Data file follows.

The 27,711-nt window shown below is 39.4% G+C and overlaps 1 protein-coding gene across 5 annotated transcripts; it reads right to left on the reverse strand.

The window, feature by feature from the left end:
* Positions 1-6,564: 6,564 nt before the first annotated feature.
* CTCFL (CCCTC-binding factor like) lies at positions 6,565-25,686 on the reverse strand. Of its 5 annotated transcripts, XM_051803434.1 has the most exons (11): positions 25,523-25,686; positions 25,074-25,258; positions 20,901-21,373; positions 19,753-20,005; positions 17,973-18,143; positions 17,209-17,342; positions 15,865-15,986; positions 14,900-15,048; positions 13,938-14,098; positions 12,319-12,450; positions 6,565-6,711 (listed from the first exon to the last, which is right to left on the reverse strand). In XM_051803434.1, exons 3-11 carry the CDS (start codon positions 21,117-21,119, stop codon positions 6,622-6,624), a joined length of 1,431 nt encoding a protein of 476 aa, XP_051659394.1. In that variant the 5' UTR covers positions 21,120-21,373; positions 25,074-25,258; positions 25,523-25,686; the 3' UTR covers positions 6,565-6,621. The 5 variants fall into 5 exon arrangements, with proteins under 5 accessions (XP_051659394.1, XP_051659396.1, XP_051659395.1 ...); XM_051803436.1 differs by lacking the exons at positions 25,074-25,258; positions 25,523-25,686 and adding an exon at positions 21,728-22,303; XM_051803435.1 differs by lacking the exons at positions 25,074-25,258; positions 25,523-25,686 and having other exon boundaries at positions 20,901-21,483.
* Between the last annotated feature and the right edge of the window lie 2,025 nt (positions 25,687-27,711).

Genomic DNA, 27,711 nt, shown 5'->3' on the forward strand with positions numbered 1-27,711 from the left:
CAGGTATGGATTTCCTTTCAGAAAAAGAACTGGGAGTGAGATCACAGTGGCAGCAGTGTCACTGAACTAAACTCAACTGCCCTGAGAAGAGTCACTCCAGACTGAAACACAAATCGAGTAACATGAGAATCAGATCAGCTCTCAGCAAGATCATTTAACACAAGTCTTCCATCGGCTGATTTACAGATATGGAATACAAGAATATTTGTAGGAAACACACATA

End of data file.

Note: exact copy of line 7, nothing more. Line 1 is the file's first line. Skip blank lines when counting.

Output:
CAGGTATGGATTTCCTTTCAGAAAAAGAACTGGGAGTGAGATCACAGTGGCAGCAGTGTCACTGAACTAAACTCAACTGCCCTGAGAAGAGTCACTCCAGACTGAAACACAAATCGAGTAACATGAGAATCAGATCAGCTCTCAGCAAGATCATTTAACACAAGTCTTCCATCGGCTGATTTACAGATATGGAATACAAGAATATTTGTAGGAAACACACATA